Growing Through Facilitation

EmpathyI was very new to the library when I attended the Omaha Public Library’s Staff Day where Sam McBane Mulford and Cheryl Gould introduced facilitation by having volunteers guide a conversation at each table.  For some reason I thought, “I can do this”.  Public speaking is not something I was comfortable with.  Although I came from a previous office where you didn’t express your thoughts or ideas even when asked, I kept thinking that this is something I could do.  I felt good about this small table facilitation.

Sam and Cheryl mentioned that Omaha Public Library would train a team of facilitators.  Let your manager know if you were interested in this opportunity.  I kept thinking about it.  After a few weeks, I sent an “I am interested” email to my manager.  I received an acceptance notice after another month or so.  I wasn’t sure whether to be excited or terrified.  For some reason I had faith that I was being called to do this.

I didn’t have a lot of expectations going into facilitation training.  I wasn’t even really sure what I had signed up for or what direction it would take me.  It certainly wasn’t easy.  It put me in very uncomfortable situations which are great for learning and growth.  It was also comforting that the rest of the FIT Team was learning right along with me.  Since we had pairs or teams of three for projects, it wasn’t so daunting.  All my partners were awesome.  We did a lot of team building activities so we became comfortable sharing in uncomfortable circumstances.  We experienced the pressure of creating a meeting and not knowing if anyone was going to show up; the apprehension of representing the library well; living up to the confidence that the administration had in us; and measuring the outcomes of the pilot projects and the impact it had on the community together.  It was truly an amazing experience.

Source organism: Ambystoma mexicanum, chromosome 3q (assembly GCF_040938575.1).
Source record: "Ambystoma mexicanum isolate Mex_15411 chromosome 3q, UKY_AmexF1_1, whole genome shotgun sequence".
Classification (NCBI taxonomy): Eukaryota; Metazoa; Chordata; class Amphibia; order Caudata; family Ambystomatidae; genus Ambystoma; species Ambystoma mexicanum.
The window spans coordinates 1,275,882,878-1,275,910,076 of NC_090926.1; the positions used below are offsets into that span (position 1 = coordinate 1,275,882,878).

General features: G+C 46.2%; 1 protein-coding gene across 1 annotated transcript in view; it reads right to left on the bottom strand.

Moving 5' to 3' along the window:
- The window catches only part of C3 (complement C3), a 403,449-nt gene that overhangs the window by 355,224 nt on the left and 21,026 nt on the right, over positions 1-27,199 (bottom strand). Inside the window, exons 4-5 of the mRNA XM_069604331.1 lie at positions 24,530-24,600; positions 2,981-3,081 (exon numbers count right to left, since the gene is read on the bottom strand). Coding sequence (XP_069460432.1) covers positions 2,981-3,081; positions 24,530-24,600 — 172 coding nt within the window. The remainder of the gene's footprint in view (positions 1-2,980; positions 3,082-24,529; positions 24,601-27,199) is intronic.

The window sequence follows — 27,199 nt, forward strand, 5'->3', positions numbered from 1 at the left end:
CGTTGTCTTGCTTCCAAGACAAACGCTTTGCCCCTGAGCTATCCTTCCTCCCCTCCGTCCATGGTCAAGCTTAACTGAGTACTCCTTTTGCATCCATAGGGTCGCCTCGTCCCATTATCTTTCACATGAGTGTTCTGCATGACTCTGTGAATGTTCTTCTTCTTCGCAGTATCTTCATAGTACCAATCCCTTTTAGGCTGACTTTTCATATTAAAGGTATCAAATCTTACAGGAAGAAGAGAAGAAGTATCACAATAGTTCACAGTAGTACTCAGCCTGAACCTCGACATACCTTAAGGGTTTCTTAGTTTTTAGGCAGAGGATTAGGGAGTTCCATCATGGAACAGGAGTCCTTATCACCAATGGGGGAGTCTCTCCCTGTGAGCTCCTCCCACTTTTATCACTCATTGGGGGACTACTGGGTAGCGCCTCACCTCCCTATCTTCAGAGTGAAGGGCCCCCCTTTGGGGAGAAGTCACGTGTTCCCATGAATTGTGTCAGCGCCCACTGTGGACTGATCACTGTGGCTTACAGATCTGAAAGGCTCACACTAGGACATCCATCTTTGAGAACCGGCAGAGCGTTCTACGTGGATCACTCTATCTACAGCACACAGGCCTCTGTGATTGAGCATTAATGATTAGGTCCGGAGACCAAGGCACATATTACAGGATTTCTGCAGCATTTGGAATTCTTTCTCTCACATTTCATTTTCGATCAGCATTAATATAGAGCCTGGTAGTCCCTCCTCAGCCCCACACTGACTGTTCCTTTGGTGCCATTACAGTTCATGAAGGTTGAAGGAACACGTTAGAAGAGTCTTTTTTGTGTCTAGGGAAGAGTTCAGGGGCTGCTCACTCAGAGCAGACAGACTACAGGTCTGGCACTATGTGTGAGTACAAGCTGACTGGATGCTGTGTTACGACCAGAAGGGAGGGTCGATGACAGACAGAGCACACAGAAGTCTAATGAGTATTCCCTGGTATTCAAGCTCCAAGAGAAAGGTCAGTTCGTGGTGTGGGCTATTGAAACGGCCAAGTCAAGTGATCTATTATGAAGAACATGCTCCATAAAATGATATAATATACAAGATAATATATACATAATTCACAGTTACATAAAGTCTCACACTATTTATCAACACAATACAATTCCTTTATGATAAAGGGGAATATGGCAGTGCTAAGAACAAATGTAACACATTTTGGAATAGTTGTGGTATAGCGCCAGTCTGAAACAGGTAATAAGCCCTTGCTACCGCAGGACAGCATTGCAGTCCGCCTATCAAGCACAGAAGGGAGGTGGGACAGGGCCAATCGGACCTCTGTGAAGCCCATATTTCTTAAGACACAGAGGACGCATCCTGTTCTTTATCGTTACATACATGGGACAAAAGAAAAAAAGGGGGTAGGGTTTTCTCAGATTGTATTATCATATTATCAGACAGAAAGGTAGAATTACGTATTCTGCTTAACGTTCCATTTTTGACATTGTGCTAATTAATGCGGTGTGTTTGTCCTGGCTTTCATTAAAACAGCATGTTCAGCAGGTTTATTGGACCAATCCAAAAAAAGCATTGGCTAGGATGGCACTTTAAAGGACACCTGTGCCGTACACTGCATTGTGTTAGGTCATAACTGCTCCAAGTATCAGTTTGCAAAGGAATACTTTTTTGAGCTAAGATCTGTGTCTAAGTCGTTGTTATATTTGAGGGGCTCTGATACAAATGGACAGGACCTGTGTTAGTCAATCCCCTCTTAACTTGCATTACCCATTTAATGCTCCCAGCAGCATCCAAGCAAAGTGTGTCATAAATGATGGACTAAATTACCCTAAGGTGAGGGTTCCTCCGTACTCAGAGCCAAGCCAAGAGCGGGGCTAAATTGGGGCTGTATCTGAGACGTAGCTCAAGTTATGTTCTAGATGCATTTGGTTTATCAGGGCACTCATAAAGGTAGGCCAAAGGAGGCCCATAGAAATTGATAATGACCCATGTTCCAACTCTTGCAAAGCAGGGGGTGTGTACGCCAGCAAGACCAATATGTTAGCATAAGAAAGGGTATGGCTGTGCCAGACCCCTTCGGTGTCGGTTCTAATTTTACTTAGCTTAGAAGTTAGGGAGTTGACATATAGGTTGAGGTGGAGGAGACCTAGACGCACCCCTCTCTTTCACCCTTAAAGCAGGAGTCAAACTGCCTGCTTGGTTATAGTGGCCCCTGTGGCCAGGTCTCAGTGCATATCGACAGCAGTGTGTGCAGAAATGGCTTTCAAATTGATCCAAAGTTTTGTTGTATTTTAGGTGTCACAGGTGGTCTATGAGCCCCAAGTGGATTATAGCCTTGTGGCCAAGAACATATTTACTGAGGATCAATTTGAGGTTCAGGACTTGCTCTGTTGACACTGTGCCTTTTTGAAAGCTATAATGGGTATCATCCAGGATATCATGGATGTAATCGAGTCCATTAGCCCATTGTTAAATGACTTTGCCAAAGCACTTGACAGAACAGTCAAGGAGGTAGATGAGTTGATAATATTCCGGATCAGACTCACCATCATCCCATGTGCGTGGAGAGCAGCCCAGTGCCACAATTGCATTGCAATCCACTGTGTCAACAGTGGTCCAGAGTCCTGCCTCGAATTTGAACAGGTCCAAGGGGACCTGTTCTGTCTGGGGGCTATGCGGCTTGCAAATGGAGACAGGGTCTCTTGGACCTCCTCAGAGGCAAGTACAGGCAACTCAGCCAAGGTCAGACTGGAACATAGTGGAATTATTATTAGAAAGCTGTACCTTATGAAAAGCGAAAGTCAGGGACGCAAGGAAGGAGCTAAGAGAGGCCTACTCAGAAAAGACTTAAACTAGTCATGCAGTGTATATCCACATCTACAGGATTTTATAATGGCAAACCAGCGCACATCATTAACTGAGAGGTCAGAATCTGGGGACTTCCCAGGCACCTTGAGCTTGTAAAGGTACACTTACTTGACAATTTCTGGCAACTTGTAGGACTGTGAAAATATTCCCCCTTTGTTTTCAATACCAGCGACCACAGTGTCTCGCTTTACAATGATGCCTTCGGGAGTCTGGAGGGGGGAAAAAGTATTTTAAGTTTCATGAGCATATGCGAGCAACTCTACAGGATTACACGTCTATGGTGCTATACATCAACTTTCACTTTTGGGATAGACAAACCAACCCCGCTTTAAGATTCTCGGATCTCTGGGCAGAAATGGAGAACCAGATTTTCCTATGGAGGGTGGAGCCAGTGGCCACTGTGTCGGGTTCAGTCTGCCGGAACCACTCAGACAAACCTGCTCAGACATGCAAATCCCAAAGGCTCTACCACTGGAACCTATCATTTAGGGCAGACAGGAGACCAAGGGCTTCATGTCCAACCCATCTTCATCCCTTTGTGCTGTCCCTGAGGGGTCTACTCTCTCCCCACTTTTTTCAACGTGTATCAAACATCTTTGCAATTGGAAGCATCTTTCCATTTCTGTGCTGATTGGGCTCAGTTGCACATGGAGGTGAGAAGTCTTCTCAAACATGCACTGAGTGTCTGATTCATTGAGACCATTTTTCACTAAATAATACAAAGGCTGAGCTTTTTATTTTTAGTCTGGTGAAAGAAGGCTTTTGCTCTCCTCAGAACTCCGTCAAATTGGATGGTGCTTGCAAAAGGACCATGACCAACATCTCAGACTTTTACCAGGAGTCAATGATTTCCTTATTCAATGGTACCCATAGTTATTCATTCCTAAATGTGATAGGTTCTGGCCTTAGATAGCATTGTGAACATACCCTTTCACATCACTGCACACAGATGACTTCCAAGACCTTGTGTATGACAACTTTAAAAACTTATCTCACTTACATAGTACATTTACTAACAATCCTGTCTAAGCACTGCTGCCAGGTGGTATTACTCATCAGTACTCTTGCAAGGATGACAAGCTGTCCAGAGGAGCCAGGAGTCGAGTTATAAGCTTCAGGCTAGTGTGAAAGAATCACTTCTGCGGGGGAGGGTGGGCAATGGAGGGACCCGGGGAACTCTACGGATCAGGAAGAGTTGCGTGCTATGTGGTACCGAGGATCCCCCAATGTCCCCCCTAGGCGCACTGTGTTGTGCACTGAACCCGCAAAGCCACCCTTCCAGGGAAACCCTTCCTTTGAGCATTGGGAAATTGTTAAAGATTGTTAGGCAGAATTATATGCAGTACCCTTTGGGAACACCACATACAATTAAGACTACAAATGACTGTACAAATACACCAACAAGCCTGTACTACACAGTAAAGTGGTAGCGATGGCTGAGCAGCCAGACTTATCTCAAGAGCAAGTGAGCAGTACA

From that first training session, 16 months ago, to today I can say that the FIT Team has positively affected every aspect of my personal and professional life.  I continue to learn and grow daily because of the different techniques, skills, and perspectives I learned as a facilitator.  I can now take on a neutral role and see a broader view of a problem or situation.  Before this training I might have been too personally or emotionally involved which limited solutions.

Empathy 2One activity we did was an empathy exercise.  We wrote down one personal work-related behavior that might be annoying or hard to understand by others.  We passed the cards around the room, ended up with someone else’s card, and read it to a partner.  The words on the card weren’t mine but it was definitely my behavior.  Although I’d never been able to put my finger on my behavior, it was instantly spelled out for me, “Jump in and solve someone else’s problem.”  After striking me like a gong, I’m consciously aware of this tendency.  I now understand this annoying behavior and don’t subject my co-workers to it anymore because of this simple activity!

One of the facilitation’s greatest side benefits is that I’m privileged to learn everything that the meeting attendees are learning.  I learned so much more about the library, community organizations, and our community just because I facilitated meetings.  Someone stated in one meeting that “without conflict, you cannot grow, make positive change, or have innovation”.  What a great statement!  After coming up again in a subsequent meeting, that statement really impacted how I think about conflict.  My challenge now is to portray conflict to others as a positive tool to build on rather than a negative force.

I appreciate this wonderful opportunity.  Representing the library as a facilitator really feels worthwhile to the community and the library.  I am very grateful that Omaha Public Library is progressive, forward thinking, and such a valuable community resource in so many ways.  I think the facilitation team can continue to expand the public’s view of the library, bring people together to discuss important community issues, and impact positive growth with continued support and vision.

Posted by Laurie Hajek-Jones

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